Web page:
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TechnologyElon Musk defends 2018 Tesla buyout tweets: Report

Elon Musk defends 2018 Tesla buyout tweets: Report

The famous Elon Musk lawsuit about his tweets during the Tesla takeover started its court trial recently, and the CEO had to testify from the witness stand. In his statement, the billionaire brought up the First Amendment of the US Constitution and said that he was just exercising his right to “free speech.”

The multi-tech CEO is being sued over promises he made over five years ago, including that he would buy the majority of Tesla and turn it into a private company.

Musk Tesla Buyout Lawsuit: Billionaire Goes on Stand

The Tesla buyout lawsuit recently began, according to AP News, and the main witness, CEO Elon Musk, was called to the witness stand to provide his side of the story. Musk defended his tweets, including the one from four and a half years ago, in his message, asserting that it is “the most democratic approach.”
Additionally, this defence of the IT CEO said that Twitter’s character limit of 240 places restrictions on the knowledge he wishes to share with the world.

Regarding Twitter, he asserted that everyone may be “completely true,” but added that this differs from being “comprehensive,” which he believes nobody is capable of being.

Elon Musk Reason: the First Amendment

Musk’s message primarily focuses on the First Amendment of the US Constitution, which protects the nation’s right to free speech. While tweets are a form of democratic speech, they also carry some risks, particularly when one’s online statements have an adverse effect on others.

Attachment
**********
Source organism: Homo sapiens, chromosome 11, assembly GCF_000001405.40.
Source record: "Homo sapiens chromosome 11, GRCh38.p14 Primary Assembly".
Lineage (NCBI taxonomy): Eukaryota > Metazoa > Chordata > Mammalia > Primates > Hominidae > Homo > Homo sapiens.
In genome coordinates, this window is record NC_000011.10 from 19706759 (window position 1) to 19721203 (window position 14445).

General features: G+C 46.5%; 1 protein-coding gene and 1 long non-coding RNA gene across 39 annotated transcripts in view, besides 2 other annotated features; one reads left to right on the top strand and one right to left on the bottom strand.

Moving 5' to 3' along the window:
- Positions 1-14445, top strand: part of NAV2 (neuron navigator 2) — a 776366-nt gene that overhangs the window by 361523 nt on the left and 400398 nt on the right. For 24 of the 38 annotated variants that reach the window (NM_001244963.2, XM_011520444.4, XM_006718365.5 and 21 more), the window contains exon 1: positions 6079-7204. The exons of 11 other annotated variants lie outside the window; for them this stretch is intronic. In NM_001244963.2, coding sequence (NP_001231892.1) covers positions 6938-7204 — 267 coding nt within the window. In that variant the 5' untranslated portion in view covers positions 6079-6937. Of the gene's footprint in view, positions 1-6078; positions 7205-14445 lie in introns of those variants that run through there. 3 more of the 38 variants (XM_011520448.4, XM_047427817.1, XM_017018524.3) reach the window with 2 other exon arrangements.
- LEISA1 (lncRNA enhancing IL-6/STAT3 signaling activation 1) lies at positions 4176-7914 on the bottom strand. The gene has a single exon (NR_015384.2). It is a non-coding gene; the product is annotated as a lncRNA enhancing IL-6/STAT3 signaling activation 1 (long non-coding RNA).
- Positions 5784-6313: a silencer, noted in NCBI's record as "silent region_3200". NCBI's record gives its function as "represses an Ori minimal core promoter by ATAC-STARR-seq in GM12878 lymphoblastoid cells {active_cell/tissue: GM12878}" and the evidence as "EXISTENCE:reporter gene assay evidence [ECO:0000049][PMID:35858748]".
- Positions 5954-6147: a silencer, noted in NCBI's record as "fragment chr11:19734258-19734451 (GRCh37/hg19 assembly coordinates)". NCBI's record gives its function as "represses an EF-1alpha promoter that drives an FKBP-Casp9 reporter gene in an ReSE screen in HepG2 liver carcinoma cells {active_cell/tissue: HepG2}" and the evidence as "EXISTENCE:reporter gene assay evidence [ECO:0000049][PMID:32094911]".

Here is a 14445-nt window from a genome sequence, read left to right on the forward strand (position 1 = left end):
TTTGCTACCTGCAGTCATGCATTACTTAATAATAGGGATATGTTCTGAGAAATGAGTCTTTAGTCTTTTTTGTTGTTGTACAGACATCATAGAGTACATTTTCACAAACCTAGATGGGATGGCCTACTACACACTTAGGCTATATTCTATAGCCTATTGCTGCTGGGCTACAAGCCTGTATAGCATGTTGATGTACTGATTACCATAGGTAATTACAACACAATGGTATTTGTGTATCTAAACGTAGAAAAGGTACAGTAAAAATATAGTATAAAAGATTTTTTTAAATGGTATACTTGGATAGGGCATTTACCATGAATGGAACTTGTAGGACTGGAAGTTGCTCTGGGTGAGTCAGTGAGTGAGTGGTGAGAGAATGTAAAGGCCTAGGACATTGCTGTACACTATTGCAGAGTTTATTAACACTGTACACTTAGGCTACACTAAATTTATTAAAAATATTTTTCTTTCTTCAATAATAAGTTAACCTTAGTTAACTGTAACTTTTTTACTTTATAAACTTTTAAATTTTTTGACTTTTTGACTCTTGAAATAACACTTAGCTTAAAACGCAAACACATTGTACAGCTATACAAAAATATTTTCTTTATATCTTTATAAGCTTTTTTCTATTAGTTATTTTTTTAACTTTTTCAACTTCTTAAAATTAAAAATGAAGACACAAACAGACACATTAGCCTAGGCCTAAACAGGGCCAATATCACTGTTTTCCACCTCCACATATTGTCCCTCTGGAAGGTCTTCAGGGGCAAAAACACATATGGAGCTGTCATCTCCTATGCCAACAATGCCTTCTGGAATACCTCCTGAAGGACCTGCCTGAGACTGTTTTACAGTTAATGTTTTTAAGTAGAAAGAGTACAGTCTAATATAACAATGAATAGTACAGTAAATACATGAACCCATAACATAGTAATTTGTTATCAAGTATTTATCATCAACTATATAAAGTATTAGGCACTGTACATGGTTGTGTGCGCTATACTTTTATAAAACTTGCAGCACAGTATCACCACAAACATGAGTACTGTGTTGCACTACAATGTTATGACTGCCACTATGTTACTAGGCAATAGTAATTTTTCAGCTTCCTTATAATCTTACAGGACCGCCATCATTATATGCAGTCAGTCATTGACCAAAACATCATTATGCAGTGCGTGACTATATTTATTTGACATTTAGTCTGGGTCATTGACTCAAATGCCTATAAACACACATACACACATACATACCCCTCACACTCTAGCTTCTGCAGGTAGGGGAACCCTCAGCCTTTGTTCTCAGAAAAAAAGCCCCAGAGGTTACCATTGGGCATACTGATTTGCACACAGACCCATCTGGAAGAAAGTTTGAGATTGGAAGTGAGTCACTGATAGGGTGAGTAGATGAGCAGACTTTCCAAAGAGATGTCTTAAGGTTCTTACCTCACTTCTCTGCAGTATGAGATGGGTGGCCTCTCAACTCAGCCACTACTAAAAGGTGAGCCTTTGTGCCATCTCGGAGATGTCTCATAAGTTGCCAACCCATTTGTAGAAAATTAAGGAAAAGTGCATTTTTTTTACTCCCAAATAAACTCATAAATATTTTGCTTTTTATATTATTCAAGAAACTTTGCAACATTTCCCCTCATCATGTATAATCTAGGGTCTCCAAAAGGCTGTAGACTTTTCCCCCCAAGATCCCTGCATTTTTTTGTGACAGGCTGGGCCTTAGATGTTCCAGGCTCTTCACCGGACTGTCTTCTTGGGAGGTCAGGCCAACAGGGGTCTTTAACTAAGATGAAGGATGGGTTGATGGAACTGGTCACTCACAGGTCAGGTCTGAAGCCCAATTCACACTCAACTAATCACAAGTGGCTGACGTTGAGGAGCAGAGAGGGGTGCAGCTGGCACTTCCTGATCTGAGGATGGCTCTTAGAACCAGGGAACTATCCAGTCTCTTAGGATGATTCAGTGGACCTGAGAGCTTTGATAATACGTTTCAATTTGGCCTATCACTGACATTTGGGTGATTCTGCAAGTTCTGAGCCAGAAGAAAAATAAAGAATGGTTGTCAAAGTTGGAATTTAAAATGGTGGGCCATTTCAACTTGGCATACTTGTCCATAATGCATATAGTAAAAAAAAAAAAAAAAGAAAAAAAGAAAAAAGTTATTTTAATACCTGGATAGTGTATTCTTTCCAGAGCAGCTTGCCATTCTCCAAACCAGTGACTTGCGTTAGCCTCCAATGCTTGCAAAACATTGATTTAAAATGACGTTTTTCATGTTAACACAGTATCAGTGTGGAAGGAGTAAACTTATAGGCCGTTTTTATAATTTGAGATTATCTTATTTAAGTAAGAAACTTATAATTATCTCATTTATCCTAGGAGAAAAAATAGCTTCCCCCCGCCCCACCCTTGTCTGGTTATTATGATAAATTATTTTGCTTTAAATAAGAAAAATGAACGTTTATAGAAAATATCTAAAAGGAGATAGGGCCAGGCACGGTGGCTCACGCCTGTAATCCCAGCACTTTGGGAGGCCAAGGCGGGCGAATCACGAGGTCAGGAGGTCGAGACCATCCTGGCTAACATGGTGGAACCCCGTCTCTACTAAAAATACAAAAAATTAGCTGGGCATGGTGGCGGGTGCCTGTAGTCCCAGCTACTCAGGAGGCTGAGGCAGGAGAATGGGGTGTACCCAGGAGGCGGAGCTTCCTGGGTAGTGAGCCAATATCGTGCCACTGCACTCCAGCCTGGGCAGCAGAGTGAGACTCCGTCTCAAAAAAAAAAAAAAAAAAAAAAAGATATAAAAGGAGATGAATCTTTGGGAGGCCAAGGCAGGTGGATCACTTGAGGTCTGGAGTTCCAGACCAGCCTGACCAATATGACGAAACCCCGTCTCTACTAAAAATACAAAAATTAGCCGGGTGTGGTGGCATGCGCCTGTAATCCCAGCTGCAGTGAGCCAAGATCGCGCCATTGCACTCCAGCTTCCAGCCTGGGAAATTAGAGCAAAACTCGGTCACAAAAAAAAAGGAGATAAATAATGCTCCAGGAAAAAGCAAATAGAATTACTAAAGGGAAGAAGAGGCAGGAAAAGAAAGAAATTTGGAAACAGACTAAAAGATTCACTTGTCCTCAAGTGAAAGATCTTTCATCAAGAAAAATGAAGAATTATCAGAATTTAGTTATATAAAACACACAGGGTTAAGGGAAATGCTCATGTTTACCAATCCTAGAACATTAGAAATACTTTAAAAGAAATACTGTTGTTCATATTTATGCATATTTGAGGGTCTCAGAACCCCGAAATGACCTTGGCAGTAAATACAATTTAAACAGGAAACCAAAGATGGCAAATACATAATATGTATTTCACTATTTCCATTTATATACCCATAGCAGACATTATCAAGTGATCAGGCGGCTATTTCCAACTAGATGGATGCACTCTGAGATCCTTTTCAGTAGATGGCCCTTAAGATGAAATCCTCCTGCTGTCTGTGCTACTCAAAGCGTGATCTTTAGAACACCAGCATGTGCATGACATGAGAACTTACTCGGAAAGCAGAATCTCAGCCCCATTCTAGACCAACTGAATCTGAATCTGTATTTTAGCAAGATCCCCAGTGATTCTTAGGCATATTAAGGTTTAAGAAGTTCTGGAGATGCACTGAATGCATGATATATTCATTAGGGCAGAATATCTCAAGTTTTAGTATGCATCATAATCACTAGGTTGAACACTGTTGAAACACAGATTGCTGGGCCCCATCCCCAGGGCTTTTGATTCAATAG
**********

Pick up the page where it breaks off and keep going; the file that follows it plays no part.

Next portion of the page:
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Musk and Making Companies Private

Making companies with Elon Musk Private privacy can go a long way, but that isn’t always the case for businesses that are going public, like Tesla, and Elon Musk is currently in court for a lawsuit related to his prior tweets. Previous tweets from 2018 are brought to light in this hearing, and the focus is on the swindled investors who held Tesla stock for ten days after Musk’s assertions.

Musk said in 2018 that Tesla was a privately run company, but it is still a public company. Many investors still put money and assets into the company to help it grow. Before the trial started, Musk and his team asked to move the hearing from San Francisco, California, to Houston, Texas, because a “substantial percentage” of the jury would be there.

Elon Musk was recently called before the court and asked why he posted those tweets in 2018. The tech CEO’s response focused on democracy. However, he goes on to suggest that there might be misunderstandings regarding his tweets because the 240-character limit on the platform would not be sufficient to convey what he wants to say from nearly five years ago.

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